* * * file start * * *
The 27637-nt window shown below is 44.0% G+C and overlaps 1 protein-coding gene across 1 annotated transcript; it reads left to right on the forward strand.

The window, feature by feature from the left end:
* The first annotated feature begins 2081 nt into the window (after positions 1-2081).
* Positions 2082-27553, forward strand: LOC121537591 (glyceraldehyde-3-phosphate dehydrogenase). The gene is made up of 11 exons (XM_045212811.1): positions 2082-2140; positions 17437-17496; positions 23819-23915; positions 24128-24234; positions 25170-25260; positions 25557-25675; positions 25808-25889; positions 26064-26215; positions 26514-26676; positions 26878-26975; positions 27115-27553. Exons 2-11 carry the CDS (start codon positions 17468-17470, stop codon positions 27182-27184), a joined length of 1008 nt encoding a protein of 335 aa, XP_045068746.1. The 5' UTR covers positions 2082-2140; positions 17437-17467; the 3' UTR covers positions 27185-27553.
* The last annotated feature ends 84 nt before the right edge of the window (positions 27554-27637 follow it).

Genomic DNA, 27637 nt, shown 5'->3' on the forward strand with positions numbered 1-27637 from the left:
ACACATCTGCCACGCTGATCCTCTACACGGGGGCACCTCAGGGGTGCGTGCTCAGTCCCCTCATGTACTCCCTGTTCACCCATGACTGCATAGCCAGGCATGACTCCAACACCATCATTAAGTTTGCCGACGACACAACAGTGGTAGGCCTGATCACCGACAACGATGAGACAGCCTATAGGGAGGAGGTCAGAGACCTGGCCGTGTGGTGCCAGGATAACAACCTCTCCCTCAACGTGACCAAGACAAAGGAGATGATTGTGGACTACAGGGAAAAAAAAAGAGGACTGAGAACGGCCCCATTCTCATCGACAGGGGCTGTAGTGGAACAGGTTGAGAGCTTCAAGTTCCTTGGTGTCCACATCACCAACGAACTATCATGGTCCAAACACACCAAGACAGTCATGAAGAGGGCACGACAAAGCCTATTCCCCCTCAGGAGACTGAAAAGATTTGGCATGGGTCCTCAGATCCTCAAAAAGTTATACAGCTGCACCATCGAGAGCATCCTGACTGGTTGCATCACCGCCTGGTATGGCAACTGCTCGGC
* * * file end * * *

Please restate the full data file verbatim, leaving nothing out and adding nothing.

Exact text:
The 27637-nt window shown below is 44.0% G+C and overlaps 1 protein-coding gene across 1 annotated transcript; it reads left to right on the forward strand.

The window, feature by feature from the left end:
* The first annotated feature begins 2081 nt into the window (after positions 1-2081).
* Positions 2082-27553, forward strand: LOC121537591 (glyceraldehyde-3-phosphate dehydrogenase). The gene is made up of 11 exons (XM_045212811.1): positions 2082-2140; positions 17437-17496; positions 23819-23915; positions 24128-24234; positions 25170-25260; positions 25557-25675; positions 25808-25889; positions 26064-26215; positions 26514-26676; positions 26878-26975; positions 27115-27553. Exons 2-11 carry the CDS (start codon positions 17468-17470, stop codon positions 27182-27184), a joined length of 1008 nt encoding a protein of 335 aa, XP_045068746.1. The 5' UTR covers positions 2082-2140; positions 17437-17467; the 3' UTR covers positions 27185-27553.
* The last annotated feature ends 84 nt before the right edge of the window (positions 27554-27637 follow it).

Genomic DNA, 27637 nt, shown 5'->3' on the forward strand with positions numbered 1-27637 from the left:
ACACATCTGCCACGCTGATCCTCTACACGGGGGCACCTCAGGGGTGCGTGCTCAGTCCCCTCATGTACTCCCTGTTCACCCATGACTGCATAGCCAGGCATGACTCCAACACCATCATTAAGTTTGCCGACGACACAACAGTGGTAGGCCTGATCACCGACAACGATGAGACAGCCTATAGGGAGGAGGTCAGAGACCTGGCCGTGTGGTGCCAGGATAACAACCTCTCCCTCAACGTGACCAAGACAAAGGAGATGATTGTGGACTACAGGGAAAAAAAAAGAGGACTGAGAACGGCCCCATTCTCATCGACAGGGGCTGTAGTGGAACAGGTTGAGAGCTTCAAGTTCCTTGGTGTCCACATCACCAACGAACTATCATGGTCCAAACACACCAAGACAGTCATGAAGAGGGCACGACAAAGCCTATTCCCCCTCAGGAGACTGAAAAGATTTGGCATGGGTCCTCAGATCCTCAAAAAGTTATACAGCTGCACCATCGAGAGCATCCTGACTGGTTGCATCACCGCCTGGTATGGCAACTGCTCGGC